Pipes melted and towers scorched.
The damage that's been left by attacks on Saudi Arabian oil facilities.
A strike which both the kingdom and the United States blame on Iran.
Reporters were taken to inspect the site on Friday (September 20) - where equipment is visibly burnt.
Saudi's Aramco production plants in both Khurais and Abqaiq were targeted.
Saudi authorities say the Khurais site was hit by four missiles, but are confident full production will be resumed by the end of September.
The attack, which halved oil output from Saudi Arabia, marks the worst on Gulf oil infrastructure in almost three decades.
Iran has denied responsibility, and vowed wide retaliation should heightened tensions boil over into hostility.
Initially, Iran-backed Houthis in Yemen claimed responsibility.
But Gulf diplomats are skeptical of that given the sophistication and scale of the attacks, which involved drones and low-flying missiles, according to Saudi officials.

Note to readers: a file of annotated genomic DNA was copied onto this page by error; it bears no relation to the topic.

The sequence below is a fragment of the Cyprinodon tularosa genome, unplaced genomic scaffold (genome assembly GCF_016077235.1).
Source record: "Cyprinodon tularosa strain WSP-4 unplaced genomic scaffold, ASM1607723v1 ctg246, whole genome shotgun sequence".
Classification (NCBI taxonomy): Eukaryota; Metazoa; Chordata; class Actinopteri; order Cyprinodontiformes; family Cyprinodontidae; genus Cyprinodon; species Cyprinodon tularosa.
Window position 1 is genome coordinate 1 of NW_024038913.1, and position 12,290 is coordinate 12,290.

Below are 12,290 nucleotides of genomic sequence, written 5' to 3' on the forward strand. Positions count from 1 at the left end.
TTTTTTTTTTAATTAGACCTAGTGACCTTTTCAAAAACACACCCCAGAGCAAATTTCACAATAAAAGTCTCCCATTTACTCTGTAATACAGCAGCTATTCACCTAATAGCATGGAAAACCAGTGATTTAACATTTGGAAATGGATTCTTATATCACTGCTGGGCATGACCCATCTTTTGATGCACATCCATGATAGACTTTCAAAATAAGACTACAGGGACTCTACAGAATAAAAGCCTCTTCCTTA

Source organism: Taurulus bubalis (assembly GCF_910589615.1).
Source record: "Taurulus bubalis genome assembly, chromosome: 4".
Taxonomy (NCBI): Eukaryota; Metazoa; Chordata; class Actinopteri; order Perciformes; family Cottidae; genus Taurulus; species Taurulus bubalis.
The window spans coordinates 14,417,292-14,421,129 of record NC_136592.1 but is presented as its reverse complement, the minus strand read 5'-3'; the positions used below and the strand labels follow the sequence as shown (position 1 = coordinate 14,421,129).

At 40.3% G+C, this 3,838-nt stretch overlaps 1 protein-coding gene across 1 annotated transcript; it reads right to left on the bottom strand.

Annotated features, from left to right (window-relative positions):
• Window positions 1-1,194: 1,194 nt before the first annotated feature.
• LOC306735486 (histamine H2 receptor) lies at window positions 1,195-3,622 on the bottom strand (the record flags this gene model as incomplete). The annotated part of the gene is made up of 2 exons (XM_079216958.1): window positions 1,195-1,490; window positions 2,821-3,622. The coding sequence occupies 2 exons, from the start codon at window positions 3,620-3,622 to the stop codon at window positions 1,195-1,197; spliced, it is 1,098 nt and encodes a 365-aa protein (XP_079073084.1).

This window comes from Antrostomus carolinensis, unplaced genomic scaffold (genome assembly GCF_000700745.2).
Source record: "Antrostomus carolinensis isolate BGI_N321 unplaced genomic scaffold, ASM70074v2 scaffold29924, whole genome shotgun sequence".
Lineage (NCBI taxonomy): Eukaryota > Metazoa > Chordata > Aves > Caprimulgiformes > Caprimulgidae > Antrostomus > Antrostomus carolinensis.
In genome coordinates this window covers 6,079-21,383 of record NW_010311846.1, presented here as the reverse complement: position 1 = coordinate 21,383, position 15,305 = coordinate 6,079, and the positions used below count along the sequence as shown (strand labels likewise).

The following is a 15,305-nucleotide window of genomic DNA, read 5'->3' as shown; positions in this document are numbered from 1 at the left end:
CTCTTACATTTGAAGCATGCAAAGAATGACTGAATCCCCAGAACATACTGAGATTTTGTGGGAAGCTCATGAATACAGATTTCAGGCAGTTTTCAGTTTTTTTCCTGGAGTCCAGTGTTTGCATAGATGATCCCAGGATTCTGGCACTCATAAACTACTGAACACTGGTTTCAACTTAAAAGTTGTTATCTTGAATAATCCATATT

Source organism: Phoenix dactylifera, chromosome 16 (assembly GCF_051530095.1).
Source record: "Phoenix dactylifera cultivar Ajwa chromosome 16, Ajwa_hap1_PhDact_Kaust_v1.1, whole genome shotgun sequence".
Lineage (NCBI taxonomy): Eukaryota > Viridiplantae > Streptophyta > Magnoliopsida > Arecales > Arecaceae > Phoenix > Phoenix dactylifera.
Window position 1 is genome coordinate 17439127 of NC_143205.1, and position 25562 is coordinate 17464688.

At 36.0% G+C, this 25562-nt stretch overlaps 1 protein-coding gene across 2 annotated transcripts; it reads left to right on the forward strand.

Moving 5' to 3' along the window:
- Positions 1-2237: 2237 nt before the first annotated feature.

This week, the war of words between the U.S., its Gulf allies and Iran escalated.
U.S. Secretary of State Mike Pompeo called the attacks an "act of war" and President Donald Trump ordered more - unspecified - sanctions on Iran.
They maintain that the U.S. wants a peaceful solution to the crisis, though.
Iran has warned President Trump against being dragged into a war in the Middle East.
And said it would meet any offensive action with a crushing response.